Tuesday, August 30, 2011

Long Beach Port Moves Forward With Plan to Purchase LB World Trade Center

The Port of Long Beach has taken the first public steps to purchase the World Trade Center high-rise office building in downtown Long Beach.

The port governing board on Monday approved entering into a 60-day due diligence agreement with the current owner of the 13.5-acre property, Legacy Partners.

The due diligence period would allow the port to inspect the building in detail, examine building documentation and audit leasing documents of current tenants.

The due diligence agreement follows an August 1 non-binding Letter of Intent executed by the port with Legacy that calls for the port to purchase the 27-story WTC building for $130 million. The port put up a $2 million deposit that would be refunded if the port backs out of the deal at anytime within the 60-day period.

For nearly a decade, port management slowly moved forward with plans to build a $300 million state-of-the-art environmentally friendly showcase administration campus on port property adjacent to the current administration building.

While the port planned to use no tax revenue or city funds for the new building, Long Beach Mayor Bob Foster last year vetoed funding for the new port building, questioning the wisdom of the semi-autonomous port authority constructing a new headquarters while his City Hall administration has struggled with city budgets racked by deficits and dwindling revenue streams.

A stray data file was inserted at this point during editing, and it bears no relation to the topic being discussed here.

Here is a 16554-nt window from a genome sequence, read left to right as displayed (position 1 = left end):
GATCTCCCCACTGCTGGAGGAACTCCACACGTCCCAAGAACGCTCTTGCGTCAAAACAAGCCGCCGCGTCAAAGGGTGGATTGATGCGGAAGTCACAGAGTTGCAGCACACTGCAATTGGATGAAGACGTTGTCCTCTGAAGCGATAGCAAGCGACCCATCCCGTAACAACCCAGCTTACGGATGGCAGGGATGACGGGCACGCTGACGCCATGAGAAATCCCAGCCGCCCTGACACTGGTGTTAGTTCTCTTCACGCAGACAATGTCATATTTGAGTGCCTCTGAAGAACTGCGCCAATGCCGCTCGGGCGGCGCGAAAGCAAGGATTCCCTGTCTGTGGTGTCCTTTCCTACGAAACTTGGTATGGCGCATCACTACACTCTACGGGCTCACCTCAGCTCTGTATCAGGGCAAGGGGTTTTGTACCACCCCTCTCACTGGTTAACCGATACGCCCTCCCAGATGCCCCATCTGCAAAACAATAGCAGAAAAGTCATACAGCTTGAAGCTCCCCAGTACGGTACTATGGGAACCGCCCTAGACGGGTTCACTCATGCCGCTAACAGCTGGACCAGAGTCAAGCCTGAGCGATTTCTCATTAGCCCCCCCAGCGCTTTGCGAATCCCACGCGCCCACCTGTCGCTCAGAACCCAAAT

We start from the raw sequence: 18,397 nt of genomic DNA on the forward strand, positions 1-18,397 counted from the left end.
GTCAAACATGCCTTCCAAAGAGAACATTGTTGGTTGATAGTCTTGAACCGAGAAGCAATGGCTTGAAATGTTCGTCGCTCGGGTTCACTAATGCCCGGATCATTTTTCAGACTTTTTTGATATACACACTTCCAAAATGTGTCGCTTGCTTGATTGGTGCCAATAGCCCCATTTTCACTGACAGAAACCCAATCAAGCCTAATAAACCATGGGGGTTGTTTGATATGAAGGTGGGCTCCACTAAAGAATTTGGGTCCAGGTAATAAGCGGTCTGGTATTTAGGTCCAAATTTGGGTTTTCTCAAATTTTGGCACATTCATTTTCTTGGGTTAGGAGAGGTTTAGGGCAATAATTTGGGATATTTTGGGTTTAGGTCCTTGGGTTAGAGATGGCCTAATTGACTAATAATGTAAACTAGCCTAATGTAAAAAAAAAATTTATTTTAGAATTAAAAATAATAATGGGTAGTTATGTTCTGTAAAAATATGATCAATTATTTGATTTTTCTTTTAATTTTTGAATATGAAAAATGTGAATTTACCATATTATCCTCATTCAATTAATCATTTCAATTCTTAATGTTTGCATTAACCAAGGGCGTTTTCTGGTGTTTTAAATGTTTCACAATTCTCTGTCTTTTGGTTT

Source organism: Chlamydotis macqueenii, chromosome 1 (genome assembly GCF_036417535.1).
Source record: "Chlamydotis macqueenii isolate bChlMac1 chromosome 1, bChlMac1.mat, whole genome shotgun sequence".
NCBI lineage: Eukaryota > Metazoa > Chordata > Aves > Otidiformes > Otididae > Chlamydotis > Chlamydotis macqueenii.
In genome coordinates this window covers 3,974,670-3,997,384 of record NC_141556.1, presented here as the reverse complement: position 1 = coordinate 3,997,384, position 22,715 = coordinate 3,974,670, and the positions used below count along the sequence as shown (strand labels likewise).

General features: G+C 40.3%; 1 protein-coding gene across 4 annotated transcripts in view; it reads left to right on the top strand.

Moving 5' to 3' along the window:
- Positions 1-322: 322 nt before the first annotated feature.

Since the mayor's veto of the new port building, port officials have been looking at various locations throughout Long Beach that could be leased or purchased to serve as a replacement for the current six-story headquarters. Reports over the years have indicated that the current port building would not fare well in a major earthquake as it was built to late-1950s building codes and has not received seismic retrofits.

In addition, the port staff has grown by more than 100 positions in the past five years, severely pushing the capacity limits of the existing building and at times requiring temporary offices to be utilized.

The current seven-story port headquarters building, located in the port on a 10-acre parcel at the southern end of the Queensway Bridge, was completed in 1959 at a cost of just over $3 million.

The 27-story WTC, located just blocks north of the port, was opened in 1989. It is one of the premier office towers in the downtown Long Beach skyline and was heavily sponsored by port funds during construction. It was sold to current owner Legacy Partners in 2007 for $149 million.

The five-member port governing board approved the 60-day due diligence agreement by a 4-0 vote, with commission president Susan Wise recusing herself from the vote because she has an office in the WTC.

While the vote was unanimous, the two newest members of the commission, Doug Drummond and Rich Dines, both expressed reservations about the deal.

Dines, who holds a residential realtors license, said that he had a lot of concerns regarding the purchase of the building.

"Is this actually a good deal for the port? Is it a real value?" he asked.